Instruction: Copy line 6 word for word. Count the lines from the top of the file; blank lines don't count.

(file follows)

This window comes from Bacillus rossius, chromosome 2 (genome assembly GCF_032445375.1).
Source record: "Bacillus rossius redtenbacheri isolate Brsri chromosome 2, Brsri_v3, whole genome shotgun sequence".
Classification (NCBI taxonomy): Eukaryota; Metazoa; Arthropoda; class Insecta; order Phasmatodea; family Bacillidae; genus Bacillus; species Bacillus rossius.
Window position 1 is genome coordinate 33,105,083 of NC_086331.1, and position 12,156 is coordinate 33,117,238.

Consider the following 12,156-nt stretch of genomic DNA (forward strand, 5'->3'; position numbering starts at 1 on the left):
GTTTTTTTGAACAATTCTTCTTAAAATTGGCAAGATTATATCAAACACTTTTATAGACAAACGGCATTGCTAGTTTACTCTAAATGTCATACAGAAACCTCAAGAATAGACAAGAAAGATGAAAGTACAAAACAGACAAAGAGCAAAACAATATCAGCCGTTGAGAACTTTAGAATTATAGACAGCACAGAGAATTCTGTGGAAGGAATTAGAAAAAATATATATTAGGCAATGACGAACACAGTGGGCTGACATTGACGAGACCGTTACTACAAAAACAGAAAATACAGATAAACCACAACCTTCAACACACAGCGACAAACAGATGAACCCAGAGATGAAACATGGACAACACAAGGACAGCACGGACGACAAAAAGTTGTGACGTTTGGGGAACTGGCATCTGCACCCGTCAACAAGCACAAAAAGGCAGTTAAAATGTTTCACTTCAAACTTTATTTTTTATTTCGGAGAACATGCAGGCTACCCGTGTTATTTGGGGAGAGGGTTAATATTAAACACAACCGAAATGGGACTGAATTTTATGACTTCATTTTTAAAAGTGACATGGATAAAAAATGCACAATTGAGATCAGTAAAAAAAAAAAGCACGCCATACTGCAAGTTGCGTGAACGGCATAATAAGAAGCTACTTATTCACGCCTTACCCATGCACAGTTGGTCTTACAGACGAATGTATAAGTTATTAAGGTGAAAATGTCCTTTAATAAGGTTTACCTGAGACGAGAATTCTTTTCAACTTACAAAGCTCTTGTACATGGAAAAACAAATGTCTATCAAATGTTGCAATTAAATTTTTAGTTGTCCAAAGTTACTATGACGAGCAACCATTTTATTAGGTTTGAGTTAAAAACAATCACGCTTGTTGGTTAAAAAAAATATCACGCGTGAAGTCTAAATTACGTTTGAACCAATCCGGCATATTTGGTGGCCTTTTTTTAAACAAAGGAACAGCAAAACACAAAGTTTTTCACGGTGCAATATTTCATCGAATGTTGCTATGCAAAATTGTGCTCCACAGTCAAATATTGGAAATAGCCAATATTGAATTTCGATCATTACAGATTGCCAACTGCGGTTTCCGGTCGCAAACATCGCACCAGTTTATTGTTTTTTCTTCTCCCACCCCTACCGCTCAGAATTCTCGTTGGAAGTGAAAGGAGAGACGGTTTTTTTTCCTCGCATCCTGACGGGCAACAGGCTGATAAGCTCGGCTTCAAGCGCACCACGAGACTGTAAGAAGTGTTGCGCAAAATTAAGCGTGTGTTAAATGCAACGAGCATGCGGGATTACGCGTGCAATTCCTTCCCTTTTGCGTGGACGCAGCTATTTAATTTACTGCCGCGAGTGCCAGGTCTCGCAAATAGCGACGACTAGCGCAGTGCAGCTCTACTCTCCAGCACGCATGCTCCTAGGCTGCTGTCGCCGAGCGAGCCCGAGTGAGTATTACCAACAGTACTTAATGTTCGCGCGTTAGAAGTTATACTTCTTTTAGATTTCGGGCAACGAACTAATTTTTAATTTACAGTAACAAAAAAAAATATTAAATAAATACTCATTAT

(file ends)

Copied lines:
GTTTTTTTGAACAATTCTTCTTAAAATTGGCAAGATTATATCAAACACTTTTATAGACAAACGGCATTGCTAGTTTACTCTAAATGTCATACAGAAACCTCAAGAATAGACAAGAAAGATGAAAGTACAAAACAGACAAAGAGCAAAACAATATCAGCCGTTGAGAACTTTAGAATTATAGACAGCACAGAGAATTCTGTGGAAGGAATTAGAAAAAATATATATTAGGCAATGACGAACACAGTGGGCTGACATTGACGAGACCGTTACTACAAAAACAGAAAATACAGATAAACCACAACCTTCAACACACAGCGACAAACAGATGAACCCAGAGATGAAACATGGACAACACAAGGACAGCACGGACGACAAAAAGTTGTGACGTTTGGGGAACTGGCATCTGCACCCGTCAACAAGCACAAAAAGGCAGTTAAAATGTTTCACTTCAAACTTTATTTTTTATTTCGGAGAACATGCAGGCTACCCGTGTTATTTGGGGAGAGGGTTAATATTAAACACAACCGAAATGGGACTGAATTTTATGACTTCATTTTTAAAAGTGACATGGATAAAAAATGCACAATTGAGATCAGTAAAAAAAAAAAGCACGCCATACTGCAAGTTGCGTGAACGGCATAATAAGAAGCTACTTATTCACGCCTTACCCATGCACAGTTGGTCTTACAGACGAATGTATAAGTTATTAAGGTGAAAATGTCCTTTAATAAGGTTTACCTGAGACGAGAATTCTTTTCAACTTACAAAGCTCTTGTACATGGAAAAACAAATGTCTATCAAATGTTGCAATTAAATTTTTAGTTGTCCAAAGTTACTATGACGAGCAACCATTTTATTAGGTTTGAGTTAAAAACAATCACGCTTGTTGGTTAAAAAAAATATCACGCGTGAAGTCTAAATTACGTTTGAACCAATCCGGCATATTTGGTGGCCTTTTTTTAAACAAAGGAACAGCAAAACACAAAGTTTTTCACGGTGCAATATTTCATCGAATGTTGCTATGCAAAATTGTGCTCCACAGTCAAATATTGGAAATAGCCAATATTGAATTTCGATCATTACAGATTGCCAACTGCGGTTTCCGGTCGCAAACATCGCACCAGTTTATTGTTTTTTCTTCTCCCACCCCTACCGCTCAGAATTCTCGTTGGAAGTGAAAGGAGAGACGGTTTTTTTTCCTCGCATCCTGACGGGCAACAGGCTGATAAGCTCGGCTTCAAGCGCACCACGAGACTGTAAGAAGTGTTGCGCAAAATTAAGCGTGTGTTAAATGCAACGAGCATGCGGGATTACGCGTGCAATTCCTTCCCTTTTGCGTGGACGCAGCTATTTAATTTACTGCCGCGAGTGCCAGGTCTCGCAAATAGCGACGACTAGCGCAGTGCAGCTCTACTCTCCAGCACGCATGCTCCTAGGCTGCTGTCGCCGAGCGAGCCCGAGTGAGTATTACCAACAGTACTTAATGTTCGCGCGTTAGAAGTTATACTTCTTTTAGATTTCGGGCAACGAACTAATTTTTAATTTACAGTAACAAAAAAAAATATTAAATAAATACTCATTAT